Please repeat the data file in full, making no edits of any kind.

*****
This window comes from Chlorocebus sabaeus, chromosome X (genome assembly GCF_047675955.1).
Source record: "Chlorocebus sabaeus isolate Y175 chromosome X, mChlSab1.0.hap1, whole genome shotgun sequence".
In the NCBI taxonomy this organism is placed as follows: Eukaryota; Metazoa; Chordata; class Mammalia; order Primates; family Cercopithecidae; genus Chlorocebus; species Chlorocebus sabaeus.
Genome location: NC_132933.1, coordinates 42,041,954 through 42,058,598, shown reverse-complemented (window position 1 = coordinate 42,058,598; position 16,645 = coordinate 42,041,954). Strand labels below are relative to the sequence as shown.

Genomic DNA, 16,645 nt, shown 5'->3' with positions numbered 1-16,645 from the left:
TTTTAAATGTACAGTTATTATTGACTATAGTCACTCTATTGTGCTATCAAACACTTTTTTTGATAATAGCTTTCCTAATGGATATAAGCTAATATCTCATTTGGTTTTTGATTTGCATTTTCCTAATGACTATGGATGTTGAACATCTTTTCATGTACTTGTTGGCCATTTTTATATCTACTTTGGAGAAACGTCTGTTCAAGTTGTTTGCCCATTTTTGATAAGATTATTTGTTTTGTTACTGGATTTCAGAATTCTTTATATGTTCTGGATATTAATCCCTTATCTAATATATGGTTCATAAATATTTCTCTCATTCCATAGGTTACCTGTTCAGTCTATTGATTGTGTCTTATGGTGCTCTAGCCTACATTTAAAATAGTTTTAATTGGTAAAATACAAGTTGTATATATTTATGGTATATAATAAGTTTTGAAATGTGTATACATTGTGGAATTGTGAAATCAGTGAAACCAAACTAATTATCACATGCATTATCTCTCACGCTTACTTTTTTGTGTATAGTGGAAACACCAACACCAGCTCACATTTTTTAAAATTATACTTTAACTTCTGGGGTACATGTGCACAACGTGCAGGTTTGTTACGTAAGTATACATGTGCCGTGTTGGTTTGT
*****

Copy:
This window comes from Chlorocebus sabaeus, chromosome X (genome assembly GCF_047675955.1).
Source record: "Chlorocebus sabaeus isolate Y175 chromosome X, mChlSab1.0.hap1, whole genome shotgun sequence".
In the NCBI taxonomy this organism is placed as follows: Eukaryota; Metazoa; Chordata; class Mammalia; order Primates; family Cercopithecidae; genus Chlorocebus; species Chlorocebus sabaeus.
Genome location: NC_132933.1, coordinates 42,041,954 through 42,058,598, shown reverse-complemented (window position 1 = coordinate 42,058,598; position 16,645 = coordinate 42,041,954). Strand labels below are relative to the sequence as shown.

Genomic DNA, 16,645 nt, shown 5'->3' with positions numbered 1-16,645 from the left:
TTTTAAATGTACAGTTATTATTGACTATAGTCACTCTATTGTGCTATCAAACACTTTTTTTGATAATAGCTTTCCTAATGGATATAAGCTAATATCTCATTTGGTTTTTGATTTGCATTTTCCTAATGACTATGGATGTTGAACATCTTTTCATGTACTTGTTGGCCATTTTTATATCTACTTTGGAGAAACGTCTGTTCAAGTTGTTTGCCCATTTTTGATAAGATTATTTGTTTTGTTACTGGATTTCAGAATTCTTTATATGTTCTGGATATTAATCCCTTATCTAATATATGGTTCATAAATATTTCTCTCATTCCATAGGTTACCTGTTCAGTCTATTGATTGTGTCTTATGGTGCTCTAGCCTACATTTAAAATAGTTTTAATTGGTAAAATACAAGTTGTATATATTTATGGTATATAATAAGTTTTGAAATGTGTATACATTGTGGAATTGTGAAATCAGTGAAACCAAACTAATTATCACATGCATTATCTCTCACGCTTACTTTTTTGTGTATAGTGGAAACACCAACACCAGCTCACATTTTTTAAAATTATACTTTAACTTCTGGGGTACATGTGCACAACGTGCAGGTTTGTTACGTAAGTATACATGTGCCGTGTTGGTTTGT